The story of how Magnus Walker rose from a Sheffield dole queue and a bleak future in Thatcher-era England to become a leading figure of the LA rock music scene, and then one of the world’s most prolific Porsche collectors and modifiers, is one that has been told in various parts across the countless YouTube videos and interviews that you’ve all surely seen.
You know the bones of Magnus’ story; sees the Porsche 930 Martini Turbo as a kid at the 1977 Earl’s Court Motor Show and is awestruck. After doing pretty poorly at school, hops across the Atlantic completely skint, bums around the rock music scene for a while before he begins to sell jeans that he’s cut up and modified to his own tastes on Venice Beach. That little enterprise goes spectacularly, and it morphs into a clothing company that ten years later is dressing some of the world’s biggest rock acts. He’s rubbing shoulders with rock royalty, has the money to indulge in Porsche’s, does innumerable track days, starts getting more cars and modifying them, and then Canadian filmmaker Tamir Moscovici makes a documentary called ‘Urban Outlaw’ and the rest is history.
Magnus has just written an autobiography, entitled ‘Dirt Don’t Slow You Down’, and it was its launch that drew me to Aberdeen in the Scottish Highlands on a foggy Tuesday night. As the final call on his UK book tour, Magnus would be stopping by the Porsche Centre to meet up with some guys from the local Porsche scene, do a Q&A session and basically just hang out with whoever wanted to come.
The night at the Ace Cafe in London a week earlier had brought out a huge number of modified Porsche’s, and I was quietly hoping that the same might happen in Aberdeen. Whilst it was warm and sunny for the night at Ace Cafe, the night at Aberdeen was preceded by a solid day of rain and fog so heavy that it engulfed some of the taller city buildings. And for those that have been to Aberdeen, the buildings aren’t terribly tall.
Air-cooled and GT3 parking was allowed within the grounds of the Centre, and everything else parked across the road. This mint green 993 Carrera, Paint To Sample ordered and allegedly one of four RHD examples in this shade, was particularly striking.
The 991 GT3RS of Tartan Outlaws leader and event organiser Jools was fitted with a kit of parts from Californian Porsche tuners Sharkwerks, including their full exhaust which makes the GT3RS sound arguably as angry as a Cup Car.
Without a doubt, this 996 GT3CS was a favourite. It seemed to sit a little lower than a regular GT3, and there’s just so much racecar stuff going on that it’s hard to believe it is all factory fitted. A chin spoiler, that massive carbon wing on the rear, the roll cage, the fixed Recaro seats, the Schroth harnesses and that massive red fire bomb sitting where the passenger’s ankles should be. It was undoubtedly a handful in these slippery conditions.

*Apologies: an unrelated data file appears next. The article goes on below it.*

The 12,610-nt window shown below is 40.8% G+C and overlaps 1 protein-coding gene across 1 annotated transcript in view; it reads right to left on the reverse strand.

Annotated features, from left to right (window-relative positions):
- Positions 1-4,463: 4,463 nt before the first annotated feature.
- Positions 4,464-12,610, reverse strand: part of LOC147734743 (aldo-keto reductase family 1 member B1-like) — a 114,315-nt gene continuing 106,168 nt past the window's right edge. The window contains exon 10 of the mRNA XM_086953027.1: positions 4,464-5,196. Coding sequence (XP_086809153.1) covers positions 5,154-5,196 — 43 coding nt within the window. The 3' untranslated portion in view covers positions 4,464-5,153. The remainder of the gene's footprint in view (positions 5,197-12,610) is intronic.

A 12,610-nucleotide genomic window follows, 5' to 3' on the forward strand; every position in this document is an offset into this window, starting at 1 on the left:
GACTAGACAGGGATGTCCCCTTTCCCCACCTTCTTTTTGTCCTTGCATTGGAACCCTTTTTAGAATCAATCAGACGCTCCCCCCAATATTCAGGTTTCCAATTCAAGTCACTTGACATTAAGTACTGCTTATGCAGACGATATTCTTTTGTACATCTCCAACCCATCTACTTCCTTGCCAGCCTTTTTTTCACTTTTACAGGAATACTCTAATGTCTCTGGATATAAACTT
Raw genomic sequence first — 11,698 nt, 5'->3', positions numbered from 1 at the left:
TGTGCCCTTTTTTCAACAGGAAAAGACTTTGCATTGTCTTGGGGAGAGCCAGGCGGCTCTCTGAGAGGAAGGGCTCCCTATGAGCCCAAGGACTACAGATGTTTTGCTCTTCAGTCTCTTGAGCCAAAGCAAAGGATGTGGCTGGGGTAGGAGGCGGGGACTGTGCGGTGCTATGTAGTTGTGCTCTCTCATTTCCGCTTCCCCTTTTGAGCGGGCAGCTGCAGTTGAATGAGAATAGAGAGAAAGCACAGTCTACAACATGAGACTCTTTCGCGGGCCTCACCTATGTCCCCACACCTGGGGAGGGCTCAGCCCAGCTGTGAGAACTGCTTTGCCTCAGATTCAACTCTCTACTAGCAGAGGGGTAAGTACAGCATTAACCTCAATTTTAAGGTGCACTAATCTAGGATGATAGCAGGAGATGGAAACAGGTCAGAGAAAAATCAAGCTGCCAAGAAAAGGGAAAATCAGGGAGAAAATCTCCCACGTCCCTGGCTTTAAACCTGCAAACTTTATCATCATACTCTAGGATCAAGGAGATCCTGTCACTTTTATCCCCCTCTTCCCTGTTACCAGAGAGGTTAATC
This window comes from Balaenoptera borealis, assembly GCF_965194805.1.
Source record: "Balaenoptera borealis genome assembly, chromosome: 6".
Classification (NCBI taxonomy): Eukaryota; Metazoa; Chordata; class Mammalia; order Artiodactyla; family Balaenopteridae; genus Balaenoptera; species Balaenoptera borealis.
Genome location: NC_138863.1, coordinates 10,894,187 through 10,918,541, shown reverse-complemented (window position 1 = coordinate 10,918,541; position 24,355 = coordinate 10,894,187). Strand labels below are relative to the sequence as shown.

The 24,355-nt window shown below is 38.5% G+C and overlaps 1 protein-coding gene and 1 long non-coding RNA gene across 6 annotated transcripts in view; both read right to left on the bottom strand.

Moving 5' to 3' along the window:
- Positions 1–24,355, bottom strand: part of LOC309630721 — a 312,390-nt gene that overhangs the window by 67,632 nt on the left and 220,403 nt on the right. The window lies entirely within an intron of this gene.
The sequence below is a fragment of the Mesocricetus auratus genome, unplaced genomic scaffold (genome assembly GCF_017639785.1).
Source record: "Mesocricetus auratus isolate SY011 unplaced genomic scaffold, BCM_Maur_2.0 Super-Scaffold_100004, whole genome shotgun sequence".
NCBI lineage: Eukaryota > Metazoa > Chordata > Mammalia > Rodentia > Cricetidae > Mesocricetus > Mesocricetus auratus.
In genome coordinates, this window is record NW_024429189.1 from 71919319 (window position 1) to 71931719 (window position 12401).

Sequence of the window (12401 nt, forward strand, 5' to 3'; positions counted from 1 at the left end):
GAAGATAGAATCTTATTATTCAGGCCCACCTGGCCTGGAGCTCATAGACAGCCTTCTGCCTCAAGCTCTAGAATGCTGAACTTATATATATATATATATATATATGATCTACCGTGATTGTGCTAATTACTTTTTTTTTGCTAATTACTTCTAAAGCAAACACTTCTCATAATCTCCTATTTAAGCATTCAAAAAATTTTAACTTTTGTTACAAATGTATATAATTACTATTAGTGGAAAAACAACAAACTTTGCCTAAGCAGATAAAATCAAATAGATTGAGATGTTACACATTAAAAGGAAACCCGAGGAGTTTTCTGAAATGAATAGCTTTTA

Inside the showroom, nestled amongst the new stuff, sat some of the dealer’s classic stock. A 964 Turbo, G-Series cabriolet, 993 Carrera 4 and a short wheelbase 911 provided an interesting contrast to what made the guest speaker so famous. Magnus is all about ‘Get Out And Drive’, not worrying about using the cars, tracking them, modifying them to suit your tastes, getting stone chips and driving hard. And here sat four pristine cars with the phrase ‘Peter Vardy Heritage – Iconic Investments’ on their dealer plates. I guess that probably helps to sell the cars a little easier.
Magnus first spoke about his trip so far, and then just told stories and answered questions from the crowd until he was asked to start winding it up. The guy genuinely loves to talk, and the passion he has for Porsche and cars in general is obvious. He had a stab at those typical types of Ferrari owners, had a stab at people who don’t drive their Porsches and keep them only for investment, joked that he’s a little surprised of his association with Porsche given that he’s never actually bought a new one, and spoke about the dreams and plans he has for the future. Other than the pull-up banners behind him, there was almost zero talk of the book. It was more about how he’ll have to swap out the Hoosier slicks and get the windscreen wipers working if he can pull off a European road/track trip in his #277 911 at some point.
The questions from the audience were the most fascinating, such as when asked about his most memorable speeding ticket. You’re know your cool when your answer is: ‘my most recent one, it was in an F40 in Florida and we were almost arrested for it’.
Afterwards there was time to meet him and I had the obligatory photo taken. He took the time to speak with everyone who came up to him, I mentioned that I was from Adelaide, Australia and that he really should come out for the Adelaide Motorsport Festival. Interestingly he had actually heard of the event before.
As for the book, at time of writing this story I’m about 1/3 of the way through and it’s proving to be thoroughly interesting, going into great detail about how exactly you go from working class Sheffield to rubbing shoulders with the world’s Porsche elite. In short; a great deal of hard graft, an intense passion for rock music, a little luck and a whole lot of faith in your own instincts. Before I began reading I knew very little about his clothing company, and had no idea that they ended up making clothes for the likes of Alice Cooper, Madonna and Nine Inch Nails. His clothing even ended up on the front cover of Rolling Stone a couple of times.
Words, photos and video by Andrew Coles